I AM already at the age where I should start worrying about whether there is enough in my EPF savings to tide me through my retirement years.
Okay, maybe this statement is not quite correct because, one, I may still be gainfully employed for a good number of years if the “retire at 60” Bill is implemented before I reach 55. And two, seriously, I do not worry about such things.
But many of us are anxious about money matters. Hardly a day goes by when someone does not lament about the rising cost of living, or remark that the interest rate on fixed deposits is way too low.
At least, that's what people in my generation seem to be concerned about, even if those in the younger generation have no qualms about running up credit card bills and upgrading to the latest smartphones.
We may say that money does not grow on trees, but many yearn for instant wealth. Some even fall prey to get-rich-quick scams while others faithfully “invest” in the many options that promise to turn them into instant millionaires.
Stories of people becoming rich through lotteries regularly make it into the newspapers and an interesting item appeared last week about a family in Norway that has struck it rich three times in the past six years.
What is amazing is that their winning numbers come up every time Hege Jeanette was pregnant or had just given birth.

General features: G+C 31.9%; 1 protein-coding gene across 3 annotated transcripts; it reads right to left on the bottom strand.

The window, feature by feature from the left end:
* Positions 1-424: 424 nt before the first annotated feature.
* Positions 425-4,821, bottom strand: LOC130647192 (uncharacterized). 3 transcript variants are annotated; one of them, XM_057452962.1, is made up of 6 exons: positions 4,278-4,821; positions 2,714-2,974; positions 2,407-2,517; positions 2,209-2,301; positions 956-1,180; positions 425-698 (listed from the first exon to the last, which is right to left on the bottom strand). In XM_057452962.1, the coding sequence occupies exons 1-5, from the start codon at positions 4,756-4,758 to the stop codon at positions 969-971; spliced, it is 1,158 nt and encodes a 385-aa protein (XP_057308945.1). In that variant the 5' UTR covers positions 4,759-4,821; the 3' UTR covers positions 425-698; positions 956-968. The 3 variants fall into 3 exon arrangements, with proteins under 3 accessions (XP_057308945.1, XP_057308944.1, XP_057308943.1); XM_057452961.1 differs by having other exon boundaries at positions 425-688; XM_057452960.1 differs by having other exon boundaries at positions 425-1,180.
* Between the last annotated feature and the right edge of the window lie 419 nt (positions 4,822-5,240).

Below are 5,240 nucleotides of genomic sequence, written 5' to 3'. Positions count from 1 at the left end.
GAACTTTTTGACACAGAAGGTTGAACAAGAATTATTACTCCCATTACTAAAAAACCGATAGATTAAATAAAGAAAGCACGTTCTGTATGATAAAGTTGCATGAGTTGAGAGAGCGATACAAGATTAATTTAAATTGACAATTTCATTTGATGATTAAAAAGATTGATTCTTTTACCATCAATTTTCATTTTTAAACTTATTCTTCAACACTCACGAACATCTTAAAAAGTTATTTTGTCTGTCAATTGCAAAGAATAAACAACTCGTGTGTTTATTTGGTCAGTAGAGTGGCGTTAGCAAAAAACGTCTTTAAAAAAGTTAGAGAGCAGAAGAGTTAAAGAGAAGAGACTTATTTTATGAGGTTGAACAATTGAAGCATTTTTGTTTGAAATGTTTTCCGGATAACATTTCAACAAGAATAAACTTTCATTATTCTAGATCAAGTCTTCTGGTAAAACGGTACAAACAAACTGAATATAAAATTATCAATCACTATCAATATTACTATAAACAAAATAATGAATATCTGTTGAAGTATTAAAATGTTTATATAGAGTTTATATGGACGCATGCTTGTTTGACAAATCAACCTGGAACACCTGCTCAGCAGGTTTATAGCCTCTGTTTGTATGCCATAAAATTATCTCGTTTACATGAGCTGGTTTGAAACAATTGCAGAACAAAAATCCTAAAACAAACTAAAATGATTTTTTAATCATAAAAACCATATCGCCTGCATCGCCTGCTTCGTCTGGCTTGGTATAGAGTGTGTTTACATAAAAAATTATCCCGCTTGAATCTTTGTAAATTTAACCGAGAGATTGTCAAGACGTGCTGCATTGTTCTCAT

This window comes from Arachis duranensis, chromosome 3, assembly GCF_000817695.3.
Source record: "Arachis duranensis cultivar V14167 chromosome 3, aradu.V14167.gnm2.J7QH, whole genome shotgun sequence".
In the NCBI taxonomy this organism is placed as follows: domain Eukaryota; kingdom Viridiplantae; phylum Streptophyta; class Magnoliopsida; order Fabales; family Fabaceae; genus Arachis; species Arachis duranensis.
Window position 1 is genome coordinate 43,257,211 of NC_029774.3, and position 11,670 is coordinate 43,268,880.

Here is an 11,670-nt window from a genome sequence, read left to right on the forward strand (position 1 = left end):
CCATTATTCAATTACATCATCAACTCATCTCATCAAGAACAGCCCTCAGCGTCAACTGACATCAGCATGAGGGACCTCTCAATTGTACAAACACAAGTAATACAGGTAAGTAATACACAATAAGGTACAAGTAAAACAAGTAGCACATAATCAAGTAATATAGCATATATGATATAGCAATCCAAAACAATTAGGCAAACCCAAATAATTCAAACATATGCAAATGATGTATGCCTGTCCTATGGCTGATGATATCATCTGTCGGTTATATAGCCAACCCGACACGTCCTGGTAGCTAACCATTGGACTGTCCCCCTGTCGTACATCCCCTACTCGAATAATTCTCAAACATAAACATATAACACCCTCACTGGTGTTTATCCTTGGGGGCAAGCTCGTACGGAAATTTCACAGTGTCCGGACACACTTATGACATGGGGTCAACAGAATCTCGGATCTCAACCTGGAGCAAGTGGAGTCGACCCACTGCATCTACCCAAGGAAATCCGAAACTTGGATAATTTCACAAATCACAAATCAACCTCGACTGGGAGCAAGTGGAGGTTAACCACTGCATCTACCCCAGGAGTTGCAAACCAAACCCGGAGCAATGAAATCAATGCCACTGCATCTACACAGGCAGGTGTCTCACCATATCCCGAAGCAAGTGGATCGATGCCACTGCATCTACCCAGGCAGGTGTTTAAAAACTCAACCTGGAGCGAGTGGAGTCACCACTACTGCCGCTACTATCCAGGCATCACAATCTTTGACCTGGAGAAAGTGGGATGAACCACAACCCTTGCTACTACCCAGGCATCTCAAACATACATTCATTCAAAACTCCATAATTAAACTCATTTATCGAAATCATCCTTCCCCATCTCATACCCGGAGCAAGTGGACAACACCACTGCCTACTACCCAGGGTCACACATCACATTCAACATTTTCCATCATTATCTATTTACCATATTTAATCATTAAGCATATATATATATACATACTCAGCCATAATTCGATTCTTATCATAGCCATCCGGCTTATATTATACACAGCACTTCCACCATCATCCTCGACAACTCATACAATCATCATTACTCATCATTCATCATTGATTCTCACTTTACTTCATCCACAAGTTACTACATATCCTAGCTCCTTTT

According to news reports, two of the wins took place within hours of her giving birth.
The three winners so far are Hege, her brother Todd, and their father Leif.
It is no surprise that Hege told the AFP news agency that her other three brothers who have yet to win the lottery are urging her to “have at least 10 children”.
A spokesman for Norsk Tipping, the Norwegian national lottery, however, cautioned that the brothers' plan for growing the family fortune by having more babies may not be foolproof.
“I've tried twice and never won anything,” said Roar Joedahl.
In Malaysia, as we know, one of the reasons why a jam quickly builds up at an accident scene is that punters slow down not to help but to take down the registration numbers of the vehicles involved.
To the die-hard gamblers, there are really all sorts of creative ways to generate numbers they can bet on.
I am not familiar with those strategies. But I do have a story to share about money appearing at a time when I most needed it.
In my first journey with cancer back in 1999, I was a full-time househusband. Without medical benefits from an employer, and no insurance coverage, it was quite tough paying for treatment.
But thanks to many family members and friends, there was always enough, and we did not have to dig into our savings that much.
But one particular incident stood out. One day, I had to be warded at hospital because of the extreme side-effects caused by radiotherapy.
It was only a one-night stay, but the bill came up to RM1,200. We knew that if we called up some friends, that would have been taken care of easily. Instead, my wife and I just got down on our knees and prayed.
Over the next three days, three cheques arrived by mail, two for RM500 and one for RM200. Talk about God being the perfect mathematician.
Yes, I do believe that money can sometimes appear out of nowhere, but I certainly do not think it is wise to gamble our money away in the hope of striking it rich.
And making babies to make it happen may backfire and make us considerably poorer instead.
> Deputy executive editor Soo Ewe Jin believes that a man's wealth is not measured in monetary terms.